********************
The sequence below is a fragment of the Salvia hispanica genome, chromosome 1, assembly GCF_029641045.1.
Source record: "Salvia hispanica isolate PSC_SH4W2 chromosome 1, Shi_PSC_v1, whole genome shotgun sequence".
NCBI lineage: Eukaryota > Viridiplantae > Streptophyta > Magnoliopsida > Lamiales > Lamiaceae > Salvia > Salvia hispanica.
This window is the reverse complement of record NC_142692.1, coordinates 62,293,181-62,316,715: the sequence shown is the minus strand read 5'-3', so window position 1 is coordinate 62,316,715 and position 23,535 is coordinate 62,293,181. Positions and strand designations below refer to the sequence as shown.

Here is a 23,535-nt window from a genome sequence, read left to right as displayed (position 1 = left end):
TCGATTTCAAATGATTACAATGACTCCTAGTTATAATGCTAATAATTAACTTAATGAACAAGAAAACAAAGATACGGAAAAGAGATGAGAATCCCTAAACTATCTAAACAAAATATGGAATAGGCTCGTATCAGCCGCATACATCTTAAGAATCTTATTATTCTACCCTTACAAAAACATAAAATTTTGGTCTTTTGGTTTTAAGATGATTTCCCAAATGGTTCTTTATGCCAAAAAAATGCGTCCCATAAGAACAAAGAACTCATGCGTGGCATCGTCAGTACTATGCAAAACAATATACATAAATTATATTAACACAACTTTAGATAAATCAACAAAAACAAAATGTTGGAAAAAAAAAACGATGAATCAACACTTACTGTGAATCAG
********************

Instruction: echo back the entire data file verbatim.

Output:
The sequence below is a fragment of the Salvia hispanica genome, chromosome 1, assembly GCF_029641045.1.
Source record: "Salvia hispanica isolate PSC_SH4W2 chromosome 1, Shi_PSC_v1, whole genome shotgun sequence".
NCBI lineage: Eukaryota > Viridiplantae > Streptophyta > Magnoliopsida > Lamiales > Lamiaceae > Salvia > Salvia hispanica.
This window is the reverse complement of record NC_142692.1, coordinates 62,293,181-62,316,715: the sequence shown is the minus strand read 5'-3', so window position 1 is coordinate 62,316,715 and position 23,535 is coordinate 62,293,181. Positions and strand designations below refer to the sequence as shown.

Here is a 23,535-nt window from a genome sequence, read left to right as displayed (position 1 = left end):
TCGATTTCAAATGATTACAATGACTCCTAGTTATAATGCTAATAATTAACTTAATGAACAAGAAAACAAAGATACGGAAAAGAGATGAGAATCCCTAAACTATCTAAACAAAATATGGAATAGGCTCGTATCAGCCGCATACATCTTAAGAATCTTATTATTCTACCCTTACAAAAACATAAAATTTTGGTCTTTTGGTTTTAAGATGATTTCCCAAATGGTTCTTTATGCCAAAAAAATGCGTCCCATAAGAACAAAGAACTCATGCGTGGCATCGTCAGTACTATGCAAAACAATATACATAAATTATATTAACACAACTTTAGATAAATCAACAAAAACAAAATGTTGGAAAAAAAAAACGATGAATCAACACTTACTGTGAATCAG